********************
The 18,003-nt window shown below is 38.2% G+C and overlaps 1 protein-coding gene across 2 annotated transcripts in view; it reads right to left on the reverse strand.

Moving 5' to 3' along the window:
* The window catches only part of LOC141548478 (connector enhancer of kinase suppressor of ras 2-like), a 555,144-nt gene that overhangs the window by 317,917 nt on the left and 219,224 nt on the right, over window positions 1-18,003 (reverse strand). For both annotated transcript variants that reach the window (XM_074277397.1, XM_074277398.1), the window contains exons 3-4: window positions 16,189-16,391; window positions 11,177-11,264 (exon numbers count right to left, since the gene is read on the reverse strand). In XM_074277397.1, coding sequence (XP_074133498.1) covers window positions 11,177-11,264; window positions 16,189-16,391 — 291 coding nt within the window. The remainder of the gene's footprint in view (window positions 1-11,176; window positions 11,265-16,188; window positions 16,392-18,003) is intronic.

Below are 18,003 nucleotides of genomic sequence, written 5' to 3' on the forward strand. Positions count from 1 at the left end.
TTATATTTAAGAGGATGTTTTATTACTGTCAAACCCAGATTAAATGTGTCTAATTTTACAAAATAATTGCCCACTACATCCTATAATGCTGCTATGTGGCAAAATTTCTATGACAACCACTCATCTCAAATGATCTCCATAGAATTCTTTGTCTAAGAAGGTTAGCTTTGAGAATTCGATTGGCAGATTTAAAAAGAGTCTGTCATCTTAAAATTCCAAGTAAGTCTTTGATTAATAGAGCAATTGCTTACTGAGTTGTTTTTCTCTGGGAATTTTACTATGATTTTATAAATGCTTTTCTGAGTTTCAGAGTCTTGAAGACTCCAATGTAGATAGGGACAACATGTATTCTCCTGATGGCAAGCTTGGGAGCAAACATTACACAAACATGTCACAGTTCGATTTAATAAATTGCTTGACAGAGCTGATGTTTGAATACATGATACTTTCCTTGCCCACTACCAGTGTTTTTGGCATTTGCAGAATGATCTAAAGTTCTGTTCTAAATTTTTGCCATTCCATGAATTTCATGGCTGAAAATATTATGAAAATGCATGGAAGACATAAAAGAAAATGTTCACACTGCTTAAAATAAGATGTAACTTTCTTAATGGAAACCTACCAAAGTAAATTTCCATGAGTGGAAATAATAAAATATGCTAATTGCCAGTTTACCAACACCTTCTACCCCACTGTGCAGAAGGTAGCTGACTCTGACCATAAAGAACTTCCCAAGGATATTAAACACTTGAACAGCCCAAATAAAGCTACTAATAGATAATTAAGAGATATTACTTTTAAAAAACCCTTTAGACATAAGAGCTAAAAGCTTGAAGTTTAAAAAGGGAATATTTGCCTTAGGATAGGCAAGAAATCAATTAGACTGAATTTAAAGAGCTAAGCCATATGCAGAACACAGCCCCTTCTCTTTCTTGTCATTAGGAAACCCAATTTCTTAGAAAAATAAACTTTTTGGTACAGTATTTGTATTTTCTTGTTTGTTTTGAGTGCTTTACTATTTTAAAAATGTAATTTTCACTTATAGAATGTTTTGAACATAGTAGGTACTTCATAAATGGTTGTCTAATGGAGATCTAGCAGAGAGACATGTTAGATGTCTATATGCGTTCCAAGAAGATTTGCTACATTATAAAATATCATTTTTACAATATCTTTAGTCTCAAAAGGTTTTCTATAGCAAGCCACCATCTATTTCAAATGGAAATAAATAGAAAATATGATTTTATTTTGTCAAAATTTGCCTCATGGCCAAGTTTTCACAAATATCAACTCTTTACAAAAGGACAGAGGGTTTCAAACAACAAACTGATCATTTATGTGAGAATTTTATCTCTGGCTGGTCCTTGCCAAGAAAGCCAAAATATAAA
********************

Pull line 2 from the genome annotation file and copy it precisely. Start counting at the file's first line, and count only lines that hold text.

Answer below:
Moving 5' to 3' along the window: